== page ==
While the FCC fined Google last month for its light treatment of privacy laws in the collection of data for its Street View product – a part of Google Maps that allows you to look at business (and subsequently people) from eye level instead of overhead.
Seemingly, the $25k fine Google received isn't enough to satisfy U.S. privacy watchdog EPIC (Electronic Privacy Information Center) who assert:
Many countries around the world have found Google guilty of violating national privacy laws. Surprisingly, the FCC said that Google had not violated the federal wiretap act, even though a federal court recently held otherwise.
EPIC is concerned that the FCC aren't taking Google's mis-steps seriously enough. The $25,000 fine was in part due to Google's evasiveness in providing details surrounding the FCC case against them but also because it was recently uncovered that Street View vehicles were collecting WiFi data as well as photographs during their trips – which intitially prompted the investigation.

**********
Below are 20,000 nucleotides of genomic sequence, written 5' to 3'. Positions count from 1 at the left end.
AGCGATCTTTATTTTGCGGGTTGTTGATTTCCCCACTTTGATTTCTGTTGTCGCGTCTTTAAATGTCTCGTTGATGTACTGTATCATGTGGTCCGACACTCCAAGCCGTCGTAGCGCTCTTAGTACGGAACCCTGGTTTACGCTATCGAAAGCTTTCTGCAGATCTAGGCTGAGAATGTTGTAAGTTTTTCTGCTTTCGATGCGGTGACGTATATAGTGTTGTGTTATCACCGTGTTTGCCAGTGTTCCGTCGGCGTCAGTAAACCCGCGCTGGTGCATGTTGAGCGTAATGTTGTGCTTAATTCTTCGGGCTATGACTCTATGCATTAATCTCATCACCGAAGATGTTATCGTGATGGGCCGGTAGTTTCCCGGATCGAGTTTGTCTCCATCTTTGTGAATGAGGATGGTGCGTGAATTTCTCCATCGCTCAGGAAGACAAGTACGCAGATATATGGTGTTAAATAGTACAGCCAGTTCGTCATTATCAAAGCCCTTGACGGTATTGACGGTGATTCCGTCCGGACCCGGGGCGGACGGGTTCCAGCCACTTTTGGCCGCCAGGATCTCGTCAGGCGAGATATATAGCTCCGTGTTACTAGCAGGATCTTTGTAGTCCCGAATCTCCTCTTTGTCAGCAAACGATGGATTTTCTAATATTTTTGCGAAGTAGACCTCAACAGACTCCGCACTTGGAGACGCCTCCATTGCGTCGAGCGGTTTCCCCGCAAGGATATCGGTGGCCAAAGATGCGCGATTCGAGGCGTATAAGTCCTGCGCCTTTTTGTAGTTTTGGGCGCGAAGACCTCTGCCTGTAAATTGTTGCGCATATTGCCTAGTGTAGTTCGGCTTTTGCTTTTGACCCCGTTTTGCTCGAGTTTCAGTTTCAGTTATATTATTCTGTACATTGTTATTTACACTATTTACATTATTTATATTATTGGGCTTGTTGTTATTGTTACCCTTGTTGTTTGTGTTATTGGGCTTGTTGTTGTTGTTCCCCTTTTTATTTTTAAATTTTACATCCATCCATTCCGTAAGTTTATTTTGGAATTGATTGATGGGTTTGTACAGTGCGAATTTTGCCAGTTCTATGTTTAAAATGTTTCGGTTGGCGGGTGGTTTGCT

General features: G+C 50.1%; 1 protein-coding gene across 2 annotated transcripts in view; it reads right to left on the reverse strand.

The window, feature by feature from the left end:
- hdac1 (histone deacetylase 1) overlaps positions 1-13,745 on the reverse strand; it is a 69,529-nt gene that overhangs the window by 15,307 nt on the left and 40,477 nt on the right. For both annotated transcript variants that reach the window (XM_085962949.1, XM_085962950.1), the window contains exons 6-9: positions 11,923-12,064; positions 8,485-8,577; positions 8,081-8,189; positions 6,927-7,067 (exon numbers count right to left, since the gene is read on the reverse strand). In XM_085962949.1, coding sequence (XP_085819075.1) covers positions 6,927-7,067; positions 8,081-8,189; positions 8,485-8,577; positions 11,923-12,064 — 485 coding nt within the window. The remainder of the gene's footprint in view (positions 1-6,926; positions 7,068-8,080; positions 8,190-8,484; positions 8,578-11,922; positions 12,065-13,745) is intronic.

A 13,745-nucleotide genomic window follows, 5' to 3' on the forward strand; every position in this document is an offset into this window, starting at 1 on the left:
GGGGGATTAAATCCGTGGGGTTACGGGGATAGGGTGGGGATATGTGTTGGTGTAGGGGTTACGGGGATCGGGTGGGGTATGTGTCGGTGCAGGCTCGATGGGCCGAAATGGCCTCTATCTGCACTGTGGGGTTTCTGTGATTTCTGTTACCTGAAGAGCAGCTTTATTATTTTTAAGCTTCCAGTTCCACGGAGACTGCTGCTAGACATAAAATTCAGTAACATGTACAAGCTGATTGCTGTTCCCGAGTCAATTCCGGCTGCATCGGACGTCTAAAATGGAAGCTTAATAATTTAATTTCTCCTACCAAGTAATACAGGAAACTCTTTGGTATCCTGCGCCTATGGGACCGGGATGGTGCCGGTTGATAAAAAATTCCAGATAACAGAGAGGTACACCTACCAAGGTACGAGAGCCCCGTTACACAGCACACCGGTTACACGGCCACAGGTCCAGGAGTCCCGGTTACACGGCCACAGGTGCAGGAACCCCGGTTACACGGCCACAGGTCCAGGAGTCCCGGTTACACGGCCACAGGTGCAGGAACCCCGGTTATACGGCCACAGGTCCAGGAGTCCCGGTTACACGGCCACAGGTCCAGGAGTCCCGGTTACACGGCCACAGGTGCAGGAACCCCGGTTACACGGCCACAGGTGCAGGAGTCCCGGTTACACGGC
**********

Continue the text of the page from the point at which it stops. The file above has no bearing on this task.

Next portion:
The whole thing is getting weird. Obviously Google is providing somewhat of a useful and excting service in Street View but if its own executives were shocked to learn what data was being recorded during routine data collection, what else don't they know?
Google is just such a huge company now, has it gotten too large to be managed with accountability? Or is this just a one-off?
Original article: Google and FCC blasted by privacy watchdogs despite $25k fine (SlashGear)